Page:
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Aristotle (384—322 bc)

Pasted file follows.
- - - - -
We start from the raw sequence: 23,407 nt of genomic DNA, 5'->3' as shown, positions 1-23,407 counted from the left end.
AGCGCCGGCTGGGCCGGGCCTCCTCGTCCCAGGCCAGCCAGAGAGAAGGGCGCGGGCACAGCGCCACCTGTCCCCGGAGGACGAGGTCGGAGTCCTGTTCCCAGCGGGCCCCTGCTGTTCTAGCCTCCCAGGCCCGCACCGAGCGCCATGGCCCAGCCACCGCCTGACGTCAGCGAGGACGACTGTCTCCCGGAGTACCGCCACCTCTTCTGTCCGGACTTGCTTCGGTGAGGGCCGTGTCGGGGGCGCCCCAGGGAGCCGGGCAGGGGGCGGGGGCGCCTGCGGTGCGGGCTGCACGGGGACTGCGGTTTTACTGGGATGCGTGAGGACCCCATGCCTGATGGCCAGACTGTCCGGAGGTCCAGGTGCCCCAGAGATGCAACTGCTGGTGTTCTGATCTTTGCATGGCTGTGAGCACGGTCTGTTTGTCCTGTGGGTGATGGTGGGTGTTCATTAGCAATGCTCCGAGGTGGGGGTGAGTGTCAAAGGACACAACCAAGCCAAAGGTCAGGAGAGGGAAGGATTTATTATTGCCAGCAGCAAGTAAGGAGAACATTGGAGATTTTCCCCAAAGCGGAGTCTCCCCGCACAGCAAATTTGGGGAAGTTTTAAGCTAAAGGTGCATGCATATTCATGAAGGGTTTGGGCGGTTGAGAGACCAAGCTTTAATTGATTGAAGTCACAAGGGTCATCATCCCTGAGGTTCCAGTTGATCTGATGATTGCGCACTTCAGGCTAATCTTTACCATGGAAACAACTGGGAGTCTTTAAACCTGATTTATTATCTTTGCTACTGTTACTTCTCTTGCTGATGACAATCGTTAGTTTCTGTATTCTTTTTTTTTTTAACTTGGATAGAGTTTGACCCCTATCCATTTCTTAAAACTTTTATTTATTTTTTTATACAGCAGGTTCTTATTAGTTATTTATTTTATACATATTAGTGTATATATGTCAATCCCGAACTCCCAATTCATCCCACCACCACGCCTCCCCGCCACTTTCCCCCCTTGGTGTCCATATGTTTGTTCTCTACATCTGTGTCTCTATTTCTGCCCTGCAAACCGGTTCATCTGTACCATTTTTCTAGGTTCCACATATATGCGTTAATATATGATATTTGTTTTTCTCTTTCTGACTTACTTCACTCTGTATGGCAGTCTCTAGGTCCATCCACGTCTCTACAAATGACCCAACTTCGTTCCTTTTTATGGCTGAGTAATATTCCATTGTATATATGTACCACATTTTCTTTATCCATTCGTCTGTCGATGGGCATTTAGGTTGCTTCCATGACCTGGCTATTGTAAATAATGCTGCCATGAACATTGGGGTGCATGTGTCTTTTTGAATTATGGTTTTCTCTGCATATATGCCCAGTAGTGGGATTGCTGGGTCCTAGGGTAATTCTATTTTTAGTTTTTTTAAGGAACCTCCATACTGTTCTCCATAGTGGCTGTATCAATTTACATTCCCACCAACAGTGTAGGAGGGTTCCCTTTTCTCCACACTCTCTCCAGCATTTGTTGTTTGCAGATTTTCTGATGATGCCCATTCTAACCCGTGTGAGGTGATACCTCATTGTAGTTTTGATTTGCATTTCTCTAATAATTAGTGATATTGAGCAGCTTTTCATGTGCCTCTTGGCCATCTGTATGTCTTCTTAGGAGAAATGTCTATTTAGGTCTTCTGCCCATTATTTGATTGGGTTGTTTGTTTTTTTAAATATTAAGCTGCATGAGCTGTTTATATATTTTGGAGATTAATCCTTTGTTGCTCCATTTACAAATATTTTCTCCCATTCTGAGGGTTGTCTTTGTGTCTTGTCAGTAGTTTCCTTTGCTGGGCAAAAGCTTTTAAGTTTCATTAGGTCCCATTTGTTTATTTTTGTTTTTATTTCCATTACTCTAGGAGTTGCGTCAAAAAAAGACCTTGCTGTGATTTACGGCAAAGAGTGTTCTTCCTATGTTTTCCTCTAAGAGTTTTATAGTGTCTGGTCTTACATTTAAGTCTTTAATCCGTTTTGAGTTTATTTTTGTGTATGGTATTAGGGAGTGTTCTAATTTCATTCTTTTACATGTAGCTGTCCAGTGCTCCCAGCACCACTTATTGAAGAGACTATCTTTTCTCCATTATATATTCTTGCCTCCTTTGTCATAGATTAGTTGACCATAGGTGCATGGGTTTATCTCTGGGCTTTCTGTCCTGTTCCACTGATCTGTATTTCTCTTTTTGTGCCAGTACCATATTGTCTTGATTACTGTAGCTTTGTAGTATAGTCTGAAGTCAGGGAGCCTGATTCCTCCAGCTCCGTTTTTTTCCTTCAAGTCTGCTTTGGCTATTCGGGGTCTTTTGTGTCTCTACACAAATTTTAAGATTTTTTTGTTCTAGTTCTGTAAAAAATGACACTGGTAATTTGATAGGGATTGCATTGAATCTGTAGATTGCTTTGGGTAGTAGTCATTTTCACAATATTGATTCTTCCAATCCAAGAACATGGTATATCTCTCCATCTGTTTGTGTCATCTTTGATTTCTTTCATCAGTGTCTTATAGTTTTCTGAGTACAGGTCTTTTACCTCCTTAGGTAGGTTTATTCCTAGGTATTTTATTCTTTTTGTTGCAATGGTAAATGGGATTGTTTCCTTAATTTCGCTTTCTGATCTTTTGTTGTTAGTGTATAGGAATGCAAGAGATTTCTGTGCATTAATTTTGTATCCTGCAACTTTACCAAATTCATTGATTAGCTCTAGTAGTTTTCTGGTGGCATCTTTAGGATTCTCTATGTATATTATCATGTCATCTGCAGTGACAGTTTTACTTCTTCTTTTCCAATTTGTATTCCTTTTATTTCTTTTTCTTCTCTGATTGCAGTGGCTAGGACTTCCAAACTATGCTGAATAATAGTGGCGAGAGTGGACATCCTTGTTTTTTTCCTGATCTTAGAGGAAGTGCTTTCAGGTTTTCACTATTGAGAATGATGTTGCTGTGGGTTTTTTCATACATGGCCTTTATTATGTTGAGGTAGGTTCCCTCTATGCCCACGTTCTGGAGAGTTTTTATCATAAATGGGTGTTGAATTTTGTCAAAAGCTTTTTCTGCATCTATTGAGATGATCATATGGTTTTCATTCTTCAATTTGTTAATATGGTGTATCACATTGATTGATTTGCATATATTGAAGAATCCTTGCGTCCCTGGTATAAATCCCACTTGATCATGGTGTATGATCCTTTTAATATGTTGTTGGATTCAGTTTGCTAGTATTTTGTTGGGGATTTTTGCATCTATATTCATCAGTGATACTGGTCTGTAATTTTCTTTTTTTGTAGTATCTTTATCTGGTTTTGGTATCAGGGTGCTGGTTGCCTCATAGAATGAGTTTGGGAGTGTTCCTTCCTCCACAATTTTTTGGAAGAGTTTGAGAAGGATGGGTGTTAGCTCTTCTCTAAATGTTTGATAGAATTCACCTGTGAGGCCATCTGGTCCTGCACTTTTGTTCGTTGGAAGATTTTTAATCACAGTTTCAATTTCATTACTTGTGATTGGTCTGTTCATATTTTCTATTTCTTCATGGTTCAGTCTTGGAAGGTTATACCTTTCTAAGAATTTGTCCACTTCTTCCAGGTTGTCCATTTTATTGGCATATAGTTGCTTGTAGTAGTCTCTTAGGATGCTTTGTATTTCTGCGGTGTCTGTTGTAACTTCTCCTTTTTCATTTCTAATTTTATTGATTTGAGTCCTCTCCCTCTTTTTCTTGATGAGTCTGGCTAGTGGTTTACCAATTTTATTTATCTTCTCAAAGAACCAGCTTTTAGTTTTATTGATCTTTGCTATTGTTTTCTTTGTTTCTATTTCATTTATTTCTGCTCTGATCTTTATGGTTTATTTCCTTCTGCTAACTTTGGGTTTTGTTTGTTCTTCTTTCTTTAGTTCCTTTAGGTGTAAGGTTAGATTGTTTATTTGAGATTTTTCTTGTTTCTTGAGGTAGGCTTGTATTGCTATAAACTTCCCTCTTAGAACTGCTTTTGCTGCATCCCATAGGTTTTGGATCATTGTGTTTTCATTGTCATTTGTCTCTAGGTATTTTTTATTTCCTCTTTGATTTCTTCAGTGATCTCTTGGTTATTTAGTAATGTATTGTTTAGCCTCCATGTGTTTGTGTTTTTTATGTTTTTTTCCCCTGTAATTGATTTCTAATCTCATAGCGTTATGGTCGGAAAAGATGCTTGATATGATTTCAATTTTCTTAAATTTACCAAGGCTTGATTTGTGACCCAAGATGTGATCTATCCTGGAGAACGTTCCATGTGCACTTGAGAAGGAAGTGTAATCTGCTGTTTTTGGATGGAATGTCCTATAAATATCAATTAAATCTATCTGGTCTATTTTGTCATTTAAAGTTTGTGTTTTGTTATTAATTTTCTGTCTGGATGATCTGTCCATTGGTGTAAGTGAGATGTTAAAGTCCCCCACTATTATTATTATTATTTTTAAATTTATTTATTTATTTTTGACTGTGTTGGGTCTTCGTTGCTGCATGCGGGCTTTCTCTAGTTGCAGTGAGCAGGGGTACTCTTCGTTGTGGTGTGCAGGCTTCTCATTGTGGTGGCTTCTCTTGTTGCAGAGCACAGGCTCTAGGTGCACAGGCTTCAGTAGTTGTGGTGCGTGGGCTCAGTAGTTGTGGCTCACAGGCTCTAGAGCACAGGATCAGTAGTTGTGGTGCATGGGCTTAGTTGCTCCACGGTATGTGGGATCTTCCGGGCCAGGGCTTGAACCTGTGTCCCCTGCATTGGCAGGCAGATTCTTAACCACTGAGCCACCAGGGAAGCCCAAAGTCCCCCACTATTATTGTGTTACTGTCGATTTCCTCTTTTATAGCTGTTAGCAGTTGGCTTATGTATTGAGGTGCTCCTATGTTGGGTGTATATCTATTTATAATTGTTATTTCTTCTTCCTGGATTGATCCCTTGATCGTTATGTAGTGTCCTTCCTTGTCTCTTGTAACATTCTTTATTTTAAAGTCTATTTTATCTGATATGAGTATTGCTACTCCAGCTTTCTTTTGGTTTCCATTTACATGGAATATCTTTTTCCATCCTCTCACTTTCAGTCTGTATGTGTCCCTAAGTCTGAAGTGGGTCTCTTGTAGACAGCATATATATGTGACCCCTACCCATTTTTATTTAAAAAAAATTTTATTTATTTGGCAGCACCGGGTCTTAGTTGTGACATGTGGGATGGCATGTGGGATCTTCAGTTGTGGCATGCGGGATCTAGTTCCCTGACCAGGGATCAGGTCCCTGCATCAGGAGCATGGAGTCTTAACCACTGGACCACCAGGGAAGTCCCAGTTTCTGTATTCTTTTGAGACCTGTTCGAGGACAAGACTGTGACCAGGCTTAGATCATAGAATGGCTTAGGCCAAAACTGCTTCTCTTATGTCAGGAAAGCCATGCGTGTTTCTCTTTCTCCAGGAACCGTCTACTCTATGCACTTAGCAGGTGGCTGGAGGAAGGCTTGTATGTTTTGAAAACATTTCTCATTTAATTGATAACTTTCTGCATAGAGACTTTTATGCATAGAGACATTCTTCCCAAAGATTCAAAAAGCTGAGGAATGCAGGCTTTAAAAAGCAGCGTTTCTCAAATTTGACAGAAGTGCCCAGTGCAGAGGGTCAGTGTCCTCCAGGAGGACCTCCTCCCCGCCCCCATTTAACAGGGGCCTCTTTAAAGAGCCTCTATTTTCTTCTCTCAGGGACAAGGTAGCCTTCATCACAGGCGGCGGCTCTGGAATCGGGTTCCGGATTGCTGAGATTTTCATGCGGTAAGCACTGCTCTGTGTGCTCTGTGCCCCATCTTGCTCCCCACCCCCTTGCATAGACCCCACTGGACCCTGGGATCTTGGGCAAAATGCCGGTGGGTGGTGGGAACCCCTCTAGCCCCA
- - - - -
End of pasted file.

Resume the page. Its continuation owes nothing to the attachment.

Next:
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According to Bradley, metaphysics is the finding of bad reasons for what we believe on instinct, although as Broad remarked, to find these reasons is no less an instinct. Originally a title for those books of Aristotle that came after the Physics, the term is now applied to any enquiry that raises questions about reality that lie beyond or behind those capable of being tackled by the methods of science. Naturally, an immediately contested issue is whether there are any such questions, or whether any text of metaphysics should, in Hume's words, be ‘committed to the flames, for it can contain nothing but sophistry and illusion’ (Enquiry Concerning Human Understanding, Bk. xii, Pt. 3). The traditional examples will include questions of mind and body, substance and accident, events, causation, and the categories of things that exist (see ontology). The permanent complaint about metaphysics is that in so far as there are real questions in these areas, ordinary scientific method forms the only possible approach to them. Hostility to metaphysics was one of the banners of logical positivism, and survives in a different way in the scientific naturalism of writers such as Quine. Metaphysics, then, tends to become concerned more with the presuppositions of scientific thought, or of thought in general, although here, too, any suggestion that there is one timeless way in which thought has to be conducted meets sharp opposition. A useful distinction was drawn by Strawson, between descriptive metaphysics, which contents itself with describing the basic framework of concepts with which thought is (perhaps at a time) conducted, as opposed to revisionary metaphysics, which aims for a criticism and revision of some hapless way of thought. Although the possibility of revisionary metaphysics may be doubted, it continues to the present time: eliminativism in the philosophy of mind and postmodernist disenchantment with objectivity and truth are conspicuous examples.

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